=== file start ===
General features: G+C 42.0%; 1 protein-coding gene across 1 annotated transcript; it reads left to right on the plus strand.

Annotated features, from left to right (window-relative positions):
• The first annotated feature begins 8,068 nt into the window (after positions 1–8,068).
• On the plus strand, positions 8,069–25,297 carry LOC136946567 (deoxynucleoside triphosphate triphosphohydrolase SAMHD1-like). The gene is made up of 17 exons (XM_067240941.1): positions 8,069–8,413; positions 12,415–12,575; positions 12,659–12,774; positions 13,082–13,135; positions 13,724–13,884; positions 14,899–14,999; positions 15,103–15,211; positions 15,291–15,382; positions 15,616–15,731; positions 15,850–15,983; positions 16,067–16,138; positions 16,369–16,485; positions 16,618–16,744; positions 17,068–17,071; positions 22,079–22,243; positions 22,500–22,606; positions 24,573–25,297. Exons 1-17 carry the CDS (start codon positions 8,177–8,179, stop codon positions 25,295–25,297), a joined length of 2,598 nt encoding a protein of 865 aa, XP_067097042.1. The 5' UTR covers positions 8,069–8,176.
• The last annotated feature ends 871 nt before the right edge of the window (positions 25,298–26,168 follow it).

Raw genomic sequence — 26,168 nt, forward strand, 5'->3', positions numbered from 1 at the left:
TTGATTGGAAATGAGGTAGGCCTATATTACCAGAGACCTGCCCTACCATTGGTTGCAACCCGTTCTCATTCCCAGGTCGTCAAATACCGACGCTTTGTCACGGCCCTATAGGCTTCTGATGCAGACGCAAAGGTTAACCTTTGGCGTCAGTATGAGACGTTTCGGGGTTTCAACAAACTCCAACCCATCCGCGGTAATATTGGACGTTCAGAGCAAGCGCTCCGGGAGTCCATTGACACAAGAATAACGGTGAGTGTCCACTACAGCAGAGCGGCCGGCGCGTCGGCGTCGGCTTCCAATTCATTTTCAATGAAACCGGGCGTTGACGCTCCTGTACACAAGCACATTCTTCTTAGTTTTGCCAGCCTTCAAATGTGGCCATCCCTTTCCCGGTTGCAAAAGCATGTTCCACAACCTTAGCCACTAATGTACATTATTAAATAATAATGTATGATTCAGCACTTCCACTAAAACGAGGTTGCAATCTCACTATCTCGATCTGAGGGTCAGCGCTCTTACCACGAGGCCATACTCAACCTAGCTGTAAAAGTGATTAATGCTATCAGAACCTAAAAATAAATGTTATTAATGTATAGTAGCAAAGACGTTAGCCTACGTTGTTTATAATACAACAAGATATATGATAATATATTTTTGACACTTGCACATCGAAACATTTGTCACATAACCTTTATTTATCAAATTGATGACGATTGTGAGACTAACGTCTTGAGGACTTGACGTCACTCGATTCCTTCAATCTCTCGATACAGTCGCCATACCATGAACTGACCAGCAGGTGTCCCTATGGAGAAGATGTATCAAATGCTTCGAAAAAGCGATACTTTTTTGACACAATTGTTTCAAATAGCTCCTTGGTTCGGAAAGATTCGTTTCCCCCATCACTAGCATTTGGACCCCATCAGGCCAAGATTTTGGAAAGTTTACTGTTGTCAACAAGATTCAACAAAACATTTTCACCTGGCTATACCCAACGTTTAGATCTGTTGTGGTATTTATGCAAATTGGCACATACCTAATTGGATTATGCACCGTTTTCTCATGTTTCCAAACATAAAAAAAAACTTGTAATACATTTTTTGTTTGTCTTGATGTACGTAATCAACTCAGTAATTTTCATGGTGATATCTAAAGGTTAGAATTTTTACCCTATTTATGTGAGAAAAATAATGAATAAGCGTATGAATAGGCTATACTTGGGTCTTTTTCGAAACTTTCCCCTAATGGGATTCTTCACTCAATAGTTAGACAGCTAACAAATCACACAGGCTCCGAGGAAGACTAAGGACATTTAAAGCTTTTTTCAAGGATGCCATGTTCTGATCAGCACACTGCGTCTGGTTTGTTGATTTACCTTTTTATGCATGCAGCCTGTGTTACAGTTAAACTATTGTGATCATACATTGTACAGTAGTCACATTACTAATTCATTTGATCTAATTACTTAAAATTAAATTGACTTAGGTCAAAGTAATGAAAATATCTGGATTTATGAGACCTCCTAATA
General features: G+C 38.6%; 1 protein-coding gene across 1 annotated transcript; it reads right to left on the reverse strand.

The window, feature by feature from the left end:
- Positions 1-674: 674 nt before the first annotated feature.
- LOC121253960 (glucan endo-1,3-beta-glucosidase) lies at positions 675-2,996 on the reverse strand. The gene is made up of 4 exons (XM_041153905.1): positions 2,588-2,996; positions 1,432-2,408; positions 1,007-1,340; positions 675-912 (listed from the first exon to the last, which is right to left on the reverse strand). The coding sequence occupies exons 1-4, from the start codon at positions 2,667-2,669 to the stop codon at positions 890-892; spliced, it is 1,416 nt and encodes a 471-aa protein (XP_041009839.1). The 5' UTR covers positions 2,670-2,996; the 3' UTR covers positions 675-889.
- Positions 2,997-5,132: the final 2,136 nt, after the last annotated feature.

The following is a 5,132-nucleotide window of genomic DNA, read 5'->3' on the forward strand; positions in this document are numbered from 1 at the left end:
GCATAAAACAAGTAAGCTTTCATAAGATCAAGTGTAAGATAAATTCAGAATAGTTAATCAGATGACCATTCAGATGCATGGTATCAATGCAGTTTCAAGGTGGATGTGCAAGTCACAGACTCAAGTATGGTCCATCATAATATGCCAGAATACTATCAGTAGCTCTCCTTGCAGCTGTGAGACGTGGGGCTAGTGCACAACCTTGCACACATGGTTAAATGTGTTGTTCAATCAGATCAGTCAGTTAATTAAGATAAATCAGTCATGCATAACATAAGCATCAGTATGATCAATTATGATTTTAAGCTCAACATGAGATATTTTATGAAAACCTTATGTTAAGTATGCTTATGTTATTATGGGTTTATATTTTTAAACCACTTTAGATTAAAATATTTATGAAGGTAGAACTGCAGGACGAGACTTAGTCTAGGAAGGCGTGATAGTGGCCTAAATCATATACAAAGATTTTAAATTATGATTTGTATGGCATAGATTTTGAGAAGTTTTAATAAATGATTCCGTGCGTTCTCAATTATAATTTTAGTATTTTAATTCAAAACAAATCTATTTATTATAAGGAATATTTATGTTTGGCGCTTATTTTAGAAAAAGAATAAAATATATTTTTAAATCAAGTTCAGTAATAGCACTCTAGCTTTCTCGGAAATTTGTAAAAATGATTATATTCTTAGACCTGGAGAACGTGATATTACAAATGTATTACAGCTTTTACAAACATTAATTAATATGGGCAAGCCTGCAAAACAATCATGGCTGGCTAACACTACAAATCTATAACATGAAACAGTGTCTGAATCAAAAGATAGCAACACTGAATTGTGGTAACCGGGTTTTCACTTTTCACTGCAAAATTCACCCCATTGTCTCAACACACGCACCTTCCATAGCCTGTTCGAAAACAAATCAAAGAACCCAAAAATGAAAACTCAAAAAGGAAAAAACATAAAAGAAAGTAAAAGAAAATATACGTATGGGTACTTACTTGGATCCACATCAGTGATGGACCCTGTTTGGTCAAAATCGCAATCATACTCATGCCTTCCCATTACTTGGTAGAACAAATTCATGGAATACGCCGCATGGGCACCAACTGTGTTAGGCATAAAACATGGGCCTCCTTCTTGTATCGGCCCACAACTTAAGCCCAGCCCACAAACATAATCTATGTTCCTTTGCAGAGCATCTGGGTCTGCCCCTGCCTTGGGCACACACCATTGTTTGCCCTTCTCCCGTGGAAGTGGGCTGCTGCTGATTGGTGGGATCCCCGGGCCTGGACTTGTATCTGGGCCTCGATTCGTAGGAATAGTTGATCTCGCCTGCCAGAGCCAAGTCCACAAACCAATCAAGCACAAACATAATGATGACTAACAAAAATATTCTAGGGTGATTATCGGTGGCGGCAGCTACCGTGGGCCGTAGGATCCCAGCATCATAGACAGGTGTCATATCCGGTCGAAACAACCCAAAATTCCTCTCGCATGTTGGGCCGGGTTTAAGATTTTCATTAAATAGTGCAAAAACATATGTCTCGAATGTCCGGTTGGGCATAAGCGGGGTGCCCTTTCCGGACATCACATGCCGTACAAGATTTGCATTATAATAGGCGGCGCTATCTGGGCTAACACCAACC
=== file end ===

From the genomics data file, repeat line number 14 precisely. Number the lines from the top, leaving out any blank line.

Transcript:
GCATAAAACAAGTAAGCTTTCATAAGATCAAGTGTAAGATAAATTCAGAATAGTTAATCAGATGACCATTCAGATGCATGGTATCAATGCAGTTTCAAGGTGGATGTGCAAGTCACAGACTCAAGTATGGTCCATCATAATATGCCAGAATACTATCAGTAGCTCTCCTTGCAGCTGTGAGACGTGGGGCTAGTGCACAACCTTGCACACATGGTTAAATGTGTTGTTCAATCAGATCAGTCAGTTAATTAAGATAAATCAGTCATGCATAACATAAGCATCAGTATGATCAATTATGATTTTAAGCTCAACATGAGATATTTTATGAAAACCTTATGTTAAGTATGCTTATGTTATTATGGGTTTATATTTTTAAACCACTTTAGATTAAAATATTTATGAAGGTAGAACTGCAGGACGAGACTTAGTCTAGGAAGGCGTGATAGTGGCCTAAATCATATACAAAGATTTTAAATTATGATTTGTATGGCATAGATTTTGAGAAGTTTTAATAAATGATTCCGTGCGTTCTCAATTATAATTTTAGTATTTTAATTCAAAACAAATCTATTTATTATAAGGAATATTTATGTTTGGCGCTTATTTTAGAAAAAGAATAAAATATATTTTTAAATCAAGTTCAGTAATAGCACTCTAGCTTTCTCGGAAATTTGTAAAAATGATTATATTCTTAGACCTGGAGAACGTGATATTACAAATGTATTACAGCTTTTACAAACATTAATTAATATGGGCAAGCCTGCAAAACAATCATGGCTGGCTAACACTACAAATCTATAACATGAAACAGTGTCTGAATCAAAAGATAGCAACACTGAATTGTGGTAACCGGGTTTTCACTTTTCACTGCAAAATTCACCCCATTGTCTCAACACACGCACCTTCCATAGCCTGTTCGAAAACAAATCAAAGAACCCAAAAATGAAAACTCAAAAAGGAAAAAACATAAAAGAAAGTAAAAGAAAATATACGTATGGGTACTTACTTGGATCCACATCAGTGATGGACCCTGTTTGGTCAAAATCGCAATCATACTCATGCCTTCCCATTACTTGGTAGAACAAATTCATGGAATACGCCGCATGGGCACCAACTGTGTTAGGCATAAAACATGGGCCTCCTTCTTGTATCGGCCCACAACTTAAGCCCAGCCCACAAACATAATCTATGTTCCTTTGCAGAGCATCTGGGTCTGCCCCTGCCTTGGGCACACACCATTGTTTGCCCTTCTCCCGTGGAAGTGGGCTGCTGCTGATTGGTGGGATCCCCGGGCCTGGACTTGTATCTGGGCCTCGATTCGTAGGAATAGTTGATCTCGCCTGCCAGAGCCAAGTCCACAAACCAATCAAGCACAAACATAATGATGACTAACAAAAATATTCTAGGGTGATTATCGGTGGCGGCAGCTACCGTGGGCCGTAGGATCCCAGCATCATAGACAGGTGTCATATCCGGTCGAAACAACCCAAAATTCCTCTCGCATGTTGGGCCGGGTTTAAGATTTTCATTAAATAGTGCAAAAACATATGTCTCGAATGTCCGGTTGGGCATAAGCGGGGTGCCCTTTCCGGACATCACATGCCGTACAAGATTTGCATTATAATAGGCGGCGCTATCTGGGCTAACACCAACC